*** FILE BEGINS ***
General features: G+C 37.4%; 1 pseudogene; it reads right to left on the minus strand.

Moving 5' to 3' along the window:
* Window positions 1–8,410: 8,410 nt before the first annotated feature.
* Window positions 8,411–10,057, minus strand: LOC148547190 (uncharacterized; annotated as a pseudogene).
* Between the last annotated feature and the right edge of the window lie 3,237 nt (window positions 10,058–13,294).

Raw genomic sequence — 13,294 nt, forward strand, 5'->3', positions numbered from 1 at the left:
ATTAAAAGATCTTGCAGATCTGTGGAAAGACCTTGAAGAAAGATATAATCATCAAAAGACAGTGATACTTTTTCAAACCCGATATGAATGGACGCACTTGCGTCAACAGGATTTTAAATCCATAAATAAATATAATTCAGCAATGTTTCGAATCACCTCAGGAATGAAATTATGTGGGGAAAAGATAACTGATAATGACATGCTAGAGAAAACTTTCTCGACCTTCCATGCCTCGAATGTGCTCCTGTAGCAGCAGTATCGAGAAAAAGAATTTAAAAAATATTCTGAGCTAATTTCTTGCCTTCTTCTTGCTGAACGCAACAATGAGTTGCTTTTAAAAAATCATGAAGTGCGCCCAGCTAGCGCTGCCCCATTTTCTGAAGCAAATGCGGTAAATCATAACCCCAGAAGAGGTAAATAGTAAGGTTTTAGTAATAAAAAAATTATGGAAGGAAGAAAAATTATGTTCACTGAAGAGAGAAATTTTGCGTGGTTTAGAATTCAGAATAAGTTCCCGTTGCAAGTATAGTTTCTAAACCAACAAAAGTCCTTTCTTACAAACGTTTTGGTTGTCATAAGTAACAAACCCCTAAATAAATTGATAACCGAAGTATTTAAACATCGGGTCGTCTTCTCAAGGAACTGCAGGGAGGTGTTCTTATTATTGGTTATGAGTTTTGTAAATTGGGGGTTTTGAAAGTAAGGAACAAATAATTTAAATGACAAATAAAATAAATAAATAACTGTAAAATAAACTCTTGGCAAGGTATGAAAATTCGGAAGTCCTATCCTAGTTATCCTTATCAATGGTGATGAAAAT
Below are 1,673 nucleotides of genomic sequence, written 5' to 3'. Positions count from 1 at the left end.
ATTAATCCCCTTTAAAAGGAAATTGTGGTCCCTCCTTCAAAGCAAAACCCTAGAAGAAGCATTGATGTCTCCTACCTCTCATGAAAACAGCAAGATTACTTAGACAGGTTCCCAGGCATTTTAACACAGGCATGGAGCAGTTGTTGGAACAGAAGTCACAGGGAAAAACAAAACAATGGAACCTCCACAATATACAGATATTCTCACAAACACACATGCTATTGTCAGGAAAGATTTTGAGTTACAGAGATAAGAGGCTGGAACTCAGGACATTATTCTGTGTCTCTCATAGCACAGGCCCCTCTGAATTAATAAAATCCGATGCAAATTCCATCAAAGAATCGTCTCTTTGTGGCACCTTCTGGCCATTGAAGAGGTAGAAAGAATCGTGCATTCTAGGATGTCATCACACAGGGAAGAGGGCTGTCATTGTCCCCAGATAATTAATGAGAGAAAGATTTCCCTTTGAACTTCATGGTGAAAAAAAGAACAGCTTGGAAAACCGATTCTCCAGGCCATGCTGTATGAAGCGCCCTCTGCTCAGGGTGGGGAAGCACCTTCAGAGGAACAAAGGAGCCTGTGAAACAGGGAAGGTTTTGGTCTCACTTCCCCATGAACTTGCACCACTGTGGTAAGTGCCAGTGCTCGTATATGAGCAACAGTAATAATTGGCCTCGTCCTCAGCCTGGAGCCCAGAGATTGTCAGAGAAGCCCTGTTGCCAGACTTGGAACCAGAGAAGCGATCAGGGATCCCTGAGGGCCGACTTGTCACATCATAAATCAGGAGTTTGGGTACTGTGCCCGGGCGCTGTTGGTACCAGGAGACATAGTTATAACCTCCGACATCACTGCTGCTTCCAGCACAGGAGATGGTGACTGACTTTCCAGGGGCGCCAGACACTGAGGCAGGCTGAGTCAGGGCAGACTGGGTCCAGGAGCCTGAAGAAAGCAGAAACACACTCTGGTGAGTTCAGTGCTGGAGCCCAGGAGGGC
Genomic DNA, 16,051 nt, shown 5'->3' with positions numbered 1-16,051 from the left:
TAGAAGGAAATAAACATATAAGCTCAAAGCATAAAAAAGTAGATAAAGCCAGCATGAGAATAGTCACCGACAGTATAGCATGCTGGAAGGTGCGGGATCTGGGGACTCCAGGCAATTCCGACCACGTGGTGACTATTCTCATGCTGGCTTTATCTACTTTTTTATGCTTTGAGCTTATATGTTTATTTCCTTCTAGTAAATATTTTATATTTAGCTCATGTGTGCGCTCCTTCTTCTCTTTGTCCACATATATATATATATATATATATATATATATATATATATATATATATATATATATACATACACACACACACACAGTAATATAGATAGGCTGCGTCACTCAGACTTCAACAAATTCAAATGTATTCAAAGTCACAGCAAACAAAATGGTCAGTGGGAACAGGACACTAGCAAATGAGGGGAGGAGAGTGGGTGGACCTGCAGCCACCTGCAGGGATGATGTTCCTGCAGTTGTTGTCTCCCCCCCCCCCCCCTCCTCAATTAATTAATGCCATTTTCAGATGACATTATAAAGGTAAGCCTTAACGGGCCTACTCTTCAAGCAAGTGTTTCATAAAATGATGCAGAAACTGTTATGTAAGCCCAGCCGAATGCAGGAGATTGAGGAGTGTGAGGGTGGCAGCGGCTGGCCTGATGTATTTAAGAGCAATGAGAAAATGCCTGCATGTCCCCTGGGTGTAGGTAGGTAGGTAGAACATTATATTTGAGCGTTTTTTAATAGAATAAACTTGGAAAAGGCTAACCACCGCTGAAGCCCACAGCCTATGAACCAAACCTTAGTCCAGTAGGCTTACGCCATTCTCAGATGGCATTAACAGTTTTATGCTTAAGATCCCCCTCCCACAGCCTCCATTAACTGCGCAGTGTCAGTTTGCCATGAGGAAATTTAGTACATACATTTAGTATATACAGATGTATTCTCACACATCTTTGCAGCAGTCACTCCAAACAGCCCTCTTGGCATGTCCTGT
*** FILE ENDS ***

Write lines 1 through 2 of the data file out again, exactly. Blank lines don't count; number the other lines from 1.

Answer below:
General features: G+C 37.4%; 1 pseudogene; it reads right to left on the minus strand.

Moving 5' to 3' along the window: